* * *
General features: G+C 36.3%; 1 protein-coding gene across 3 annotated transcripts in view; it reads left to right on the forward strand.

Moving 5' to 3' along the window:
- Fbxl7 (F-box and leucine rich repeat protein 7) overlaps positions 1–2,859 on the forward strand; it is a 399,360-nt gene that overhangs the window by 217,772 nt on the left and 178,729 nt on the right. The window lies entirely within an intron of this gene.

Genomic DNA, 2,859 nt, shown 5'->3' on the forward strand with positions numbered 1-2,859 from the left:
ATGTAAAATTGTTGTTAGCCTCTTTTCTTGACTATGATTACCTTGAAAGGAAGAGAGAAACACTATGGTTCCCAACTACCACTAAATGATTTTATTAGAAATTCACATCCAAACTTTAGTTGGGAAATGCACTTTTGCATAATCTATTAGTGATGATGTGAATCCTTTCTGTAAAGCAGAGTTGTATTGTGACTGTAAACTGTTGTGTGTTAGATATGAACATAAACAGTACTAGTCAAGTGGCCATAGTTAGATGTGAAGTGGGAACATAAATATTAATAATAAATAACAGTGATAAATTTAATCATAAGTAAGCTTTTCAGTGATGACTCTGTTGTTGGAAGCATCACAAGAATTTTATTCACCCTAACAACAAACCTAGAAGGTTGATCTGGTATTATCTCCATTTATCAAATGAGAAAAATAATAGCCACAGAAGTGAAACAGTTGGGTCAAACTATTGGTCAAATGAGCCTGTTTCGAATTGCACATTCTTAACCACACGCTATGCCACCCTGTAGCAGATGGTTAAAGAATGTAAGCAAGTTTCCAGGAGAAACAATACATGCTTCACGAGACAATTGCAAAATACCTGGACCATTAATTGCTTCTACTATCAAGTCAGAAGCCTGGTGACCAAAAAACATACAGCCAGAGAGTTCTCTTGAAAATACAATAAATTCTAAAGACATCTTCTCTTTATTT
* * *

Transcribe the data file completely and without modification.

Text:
General features: G+C 36.3%; 1 protein-coding gene across 3 annotated transcripts in view; it reads left to right on the forward strand.

Moving 5' to 3' along the window:
- Fbxl7 (F-box and leucine rich repeat protein 7) overlaps positions 1–2,859 on the forward strand; it is a 399,360-nt gene that overhangs the window by 217,772 nt on the left and 178,729 nt on the right. The window lies entirely within an intron of this gene.

Genomic DNA, 2,859 nt, shown 5'->3' on the forward strand with positions numbered 1-2,859 from the left:
ATGTAAAATTGTTGTTAGCCTCTTTTCTTGACTATGATTACCTTGAAAGGAAGAGAGAAACACTATGGTTCCCAACTACCACTAAATGATTTTATTAGAAATTCACATCCAAACTTTAGTTGGGAAATGCACTTTTGCATAATCTATTAGTGATGATGTGAATCCTTTCTGTAAAGCAGAGTTGTATTGTGACTGTAAACTGTTGTGTGTTAGATATGAACATAAACAGTACTAGTCAAGTGGCCATAGTTAGATGTGAAGTGGGAACATAAATATTAATAATAAATAACAGTGATAAATTTAATCATAAGTAAGCTTTTCAGTGATGACTCTGTTGTTGGAAGCATCACAAGAATTTTATTCACCCTAACAACAAACCTAGAAGGTTGATCTGGTATTATCTCCATTTATCAAATGAGAAAAATAATAGCCACAGAAGTGAAACAGTTGGGTCAAACTATTGGTCAAATGAGCCTGTTTCGAATTGCACATTCTTAACCACACGCTATGCCACCCTGTAGCAGATGGTTAAAGAATGTAAGCAAGTTTCCAGGAGAAACAATACATGCTTCACGAGACAATTGCAAAATACCTGGACCATTAATTGCTTCTACTATCAAGTCAGAAGCCTGGTGACCAAAAAACATACAGCCAGAGAGTTCTCTTGAAAATACAATAAATTCTAAAGACATCTTCTCTTTATTT